Visitors to the recent ITS 2014 Convention in Hamburg were
treated to demonstration trips and a close inspection of the tug. With the
exception of the hybrid propulsion system and some customisation required by
the owner, this tug is very little different to the standard diesel powered ASD
2810, of which over 170 have been sold around the world. Bernardus measures 28.67m in length overall with a maximum beam of
10.43m, a depth of 4.38m and draft aft of 5.15m. The design and construction
meets the requirements of Lloyds Register +100 A1 Escort Tug(*)LMC UMS IWS for
use under the Dutch flag.
Bernardus is powered by a ‘diesel
direct – diesel electric- battery’ hybrid propulsion system enabling the tug-master
to choose the mode of operation depending on the task in hand. At the heart of
this propulsion system is a pair of MTU 16v4000M63R diesel main engines capable
of generating a total of 3680 bkW (4936 bhp) at 1600 rev/min. Each main engine
is coupled to a Rolls Royce US 205 fully azimuthing propulsion unit.
Located in each shaft-line is an ABB M3LP459 250 bkW, water-cooled, electric motor/generator incorporating a main shaft capable
of transmitting the main engine’s full torque to the propulsion unit. This
arrangement enables the main engines to drive the propulsion units when high
power settings are needed, or the units to be powered by the motors using
current from the batteries or the main generator when less power is required.
A third MTU diesel, a 12v 2000 M41B, powers the main propulsion
generator rated at 800kVA 400v 60Hz to supply power for propulsion and battery
charging. When required this engine also powers a Jason 250x350 OGF centrifugal
fire pump delivering a maximum of 1200 cu/m/min of water to a pair of short
barrel monitors mounted forward of the wheelhouse. All three MTU engines are
fitted with: diesel oxidation catalyst (DOC) + diesel particulate filtration
(DPF) + selective catalytic reduction (SCR) exhaust gas treatment systems
meeting Tier III requirements.
The choice of MTU diesel engines in the new hybrid vessel is
significant. Bernardus is the first
Damen built tug to use MTU equipment but Damen is working closely with MTU on
engines for use in tugs and other vessels, including the possibility of using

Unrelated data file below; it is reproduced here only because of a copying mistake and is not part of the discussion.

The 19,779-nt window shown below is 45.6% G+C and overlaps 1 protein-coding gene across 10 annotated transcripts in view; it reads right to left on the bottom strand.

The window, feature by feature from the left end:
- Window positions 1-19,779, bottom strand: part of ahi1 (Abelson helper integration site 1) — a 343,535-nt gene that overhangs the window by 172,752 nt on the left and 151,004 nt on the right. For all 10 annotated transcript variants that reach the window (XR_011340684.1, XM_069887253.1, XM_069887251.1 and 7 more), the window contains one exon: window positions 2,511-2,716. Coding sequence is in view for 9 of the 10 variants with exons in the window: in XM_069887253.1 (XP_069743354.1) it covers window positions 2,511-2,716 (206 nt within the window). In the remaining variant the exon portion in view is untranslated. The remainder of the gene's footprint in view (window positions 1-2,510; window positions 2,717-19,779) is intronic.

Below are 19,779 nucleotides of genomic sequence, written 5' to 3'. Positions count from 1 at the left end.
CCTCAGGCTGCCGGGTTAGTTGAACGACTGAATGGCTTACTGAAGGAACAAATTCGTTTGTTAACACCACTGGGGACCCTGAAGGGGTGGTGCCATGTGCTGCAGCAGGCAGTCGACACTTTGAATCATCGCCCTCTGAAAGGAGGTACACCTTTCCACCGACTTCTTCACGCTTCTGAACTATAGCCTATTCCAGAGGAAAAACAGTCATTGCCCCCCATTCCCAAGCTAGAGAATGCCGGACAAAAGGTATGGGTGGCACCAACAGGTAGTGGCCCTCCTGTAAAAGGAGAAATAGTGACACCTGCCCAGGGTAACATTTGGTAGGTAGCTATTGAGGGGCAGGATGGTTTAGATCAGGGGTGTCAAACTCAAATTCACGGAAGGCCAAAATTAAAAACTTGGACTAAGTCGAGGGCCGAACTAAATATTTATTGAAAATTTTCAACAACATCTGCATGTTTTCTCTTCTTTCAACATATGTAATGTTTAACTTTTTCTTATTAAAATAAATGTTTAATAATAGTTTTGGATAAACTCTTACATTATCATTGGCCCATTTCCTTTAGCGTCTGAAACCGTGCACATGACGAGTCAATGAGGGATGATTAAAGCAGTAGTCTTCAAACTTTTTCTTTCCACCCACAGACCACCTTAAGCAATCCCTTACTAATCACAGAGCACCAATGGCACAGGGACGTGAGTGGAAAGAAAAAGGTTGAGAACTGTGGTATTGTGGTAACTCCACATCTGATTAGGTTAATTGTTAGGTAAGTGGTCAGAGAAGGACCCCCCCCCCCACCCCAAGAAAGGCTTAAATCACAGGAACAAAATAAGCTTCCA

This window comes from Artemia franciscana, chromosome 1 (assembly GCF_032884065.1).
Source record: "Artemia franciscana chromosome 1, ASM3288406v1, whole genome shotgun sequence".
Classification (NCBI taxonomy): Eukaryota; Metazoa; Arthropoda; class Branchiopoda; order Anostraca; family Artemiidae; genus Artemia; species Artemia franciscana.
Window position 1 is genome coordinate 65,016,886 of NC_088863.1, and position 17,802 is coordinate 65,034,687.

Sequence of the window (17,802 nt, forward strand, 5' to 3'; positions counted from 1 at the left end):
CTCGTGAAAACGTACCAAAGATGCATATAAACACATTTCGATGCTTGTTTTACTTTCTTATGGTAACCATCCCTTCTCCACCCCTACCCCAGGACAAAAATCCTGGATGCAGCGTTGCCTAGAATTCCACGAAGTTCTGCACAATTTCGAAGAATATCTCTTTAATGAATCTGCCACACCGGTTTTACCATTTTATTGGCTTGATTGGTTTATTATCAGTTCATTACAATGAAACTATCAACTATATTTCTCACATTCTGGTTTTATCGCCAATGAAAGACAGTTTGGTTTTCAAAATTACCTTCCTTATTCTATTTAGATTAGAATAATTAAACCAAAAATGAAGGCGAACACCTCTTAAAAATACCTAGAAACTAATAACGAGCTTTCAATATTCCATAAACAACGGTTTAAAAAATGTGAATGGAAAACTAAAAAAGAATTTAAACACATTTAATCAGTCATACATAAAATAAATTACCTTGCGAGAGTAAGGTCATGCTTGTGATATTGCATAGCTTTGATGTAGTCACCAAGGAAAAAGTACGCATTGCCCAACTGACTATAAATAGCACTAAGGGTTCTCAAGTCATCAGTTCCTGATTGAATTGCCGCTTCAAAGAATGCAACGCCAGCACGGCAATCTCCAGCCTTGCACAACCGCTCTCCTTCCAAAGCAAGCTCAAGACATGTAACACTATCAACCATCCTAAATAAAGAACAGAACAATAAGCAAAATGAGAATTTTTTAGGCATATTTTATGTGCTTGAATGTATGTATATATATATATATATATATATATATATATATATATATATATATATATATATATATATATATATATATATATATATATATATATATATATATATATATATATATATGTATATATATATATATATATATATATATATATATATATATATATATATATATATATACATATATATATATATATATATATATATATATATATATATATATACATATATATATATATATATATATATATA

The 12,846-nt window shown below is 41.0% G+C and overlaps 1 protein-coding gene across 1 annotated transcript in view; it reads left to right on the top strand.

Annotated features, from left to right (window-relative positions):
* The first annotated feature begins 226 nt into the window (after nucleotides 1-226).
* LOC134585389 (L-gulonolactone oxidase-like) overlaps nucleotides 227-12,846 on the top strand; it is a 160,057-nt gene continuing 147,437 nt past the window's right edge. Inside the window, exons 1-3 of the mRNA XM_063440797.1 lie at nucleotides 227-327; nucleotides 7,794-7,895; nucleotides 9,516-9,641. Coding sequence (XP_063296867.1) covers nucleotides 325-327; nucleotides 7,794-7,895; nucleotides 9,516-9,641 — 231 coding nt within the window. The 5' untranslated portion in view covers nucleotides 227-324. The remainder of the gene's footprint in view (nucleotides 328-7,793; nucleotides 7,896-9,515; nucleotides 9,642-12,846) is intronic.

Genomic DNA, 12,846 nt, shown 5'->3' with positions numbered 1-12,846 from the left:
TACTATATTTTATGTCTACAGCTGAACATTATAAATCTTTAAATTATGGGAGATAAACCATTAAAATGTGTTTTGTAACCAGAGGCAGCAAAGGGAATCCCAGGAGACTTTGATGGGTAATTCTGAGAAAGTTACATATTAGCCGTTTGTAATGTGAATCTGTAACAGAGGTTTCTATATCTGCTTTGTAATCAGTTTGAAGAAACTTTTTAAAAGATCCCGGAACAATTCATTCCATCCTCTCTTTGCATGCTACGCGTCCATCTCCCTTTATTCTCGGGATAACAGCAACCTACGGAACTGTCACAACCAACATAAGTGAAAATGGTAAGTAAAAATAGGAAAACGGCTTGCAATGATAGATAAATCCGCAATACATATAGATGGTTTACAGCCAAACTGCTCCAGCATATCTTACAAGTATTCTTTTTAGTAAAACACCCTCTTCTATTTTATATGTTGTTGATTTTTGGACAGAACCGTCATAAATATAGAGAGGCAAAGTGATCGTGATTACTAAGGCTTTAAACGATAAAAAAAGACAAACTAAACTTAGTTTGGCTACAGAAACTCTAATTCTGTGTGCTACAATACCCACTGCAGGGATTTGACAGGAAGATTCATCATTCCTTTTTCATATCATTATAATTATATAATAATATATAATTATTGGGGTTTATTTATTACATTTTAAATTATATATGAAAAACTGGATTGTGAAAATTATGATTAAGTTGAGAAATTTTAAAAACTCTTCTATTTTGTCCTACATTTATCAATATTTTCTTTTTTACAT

an LNG fuelled variant at some time in the future.
Also located in the engineroom is a single Caterpillar
powered C4.4 generator for emergency and ‘stand-by’ use, rated 107 kVA at
230/400V–50 Hz, to supply the vessel systems and domestic loads.
Another critical component of the ‘hybrid’ propulsion system are
two Valence Lithium-Ion battery-pack each with a capacity of 120 kWh. The
batteries are housed in an air-conditioned compartment and can be charged by the
MTU diesel generator, the motor/generators in the shaft-line when the main
engines are running, or from shore power when alongside.
The tugmaster can choose the best mode of propulsion for the
task in hand by means of a simple ‘four-position’ selector switch marked;
Harbour – Free Sailing – Towing -- FiFi
(fire-fighting). This system results in a significant reduction in fuel
consumption of 10-30% and 20-60% lower emissions. The battery system makes it
possible to maintain position, manoeuvre travel at low speed between
assignments with the diesel engines closed down. When in fire-fighting mode the
main engines will start for position keeping.
On trials the tug could sail at 4 knots on batteries for up
to 1 hour and a speed of 8.5 knots was attained with only the MTU generator in
operation. With the main engines running in the normal way a free running speed
of 13.4 knots was achieved ahead and 13.0 knots astern. A maximum bollard pull
of 60.2 tonnes was recorded towing ahead and 55.3 tonnes astern, comparing
favourably with conventional ‘all diesel’ ASD 2810 tugs
Solar panels fitted to the deckhouse charge 24V batteries
supplying emergency power for radios, navigation lights and other essential
carried out for Iskes, includes the installation of double drum towing winches
fore and aft, timber protection on the after deck (for anchorhandling), an open
stern with MKB-86 tonnes SWL towing pins and chain stopper forks. A novel
feature is a removable aft bulwark to give a dry after deck during shiphandling
operations. When the tug is required for anchorhandling the bulwark can be
lifted out, exposing the stern roller.
towing winches are electrically powered two-speed machines with a maximum brake
holding load of 150 tonnes. The forward winch is equipped for shiphandling over
the bow and incorporates a windlass for the tug’s anchors. The aft winch is
equipped with spooling gear and configured for anchorhandling and towing over
The wheelhouse is of the
familiar Damen design with good all round vision. A normal inventory of
controls and instruments for the propulsion system and winches is supplemented
only by a few additional items required for the hybrid functions.
Fully air-conditioned accommodation
fitted out to a high standard is provided for up to seven persons, in single
cabins for the captain and chief engineer, one single and two double-berth
cabins. All of the normal facilities include a mess/day room, galley, dry store
and sanitary spaces.
Damen Shipyards have already
taken orders for three ASD 2810 Hybrids for the Dutch Navy and have plans to
build further examples for ‘stock’.
By Jack Gaston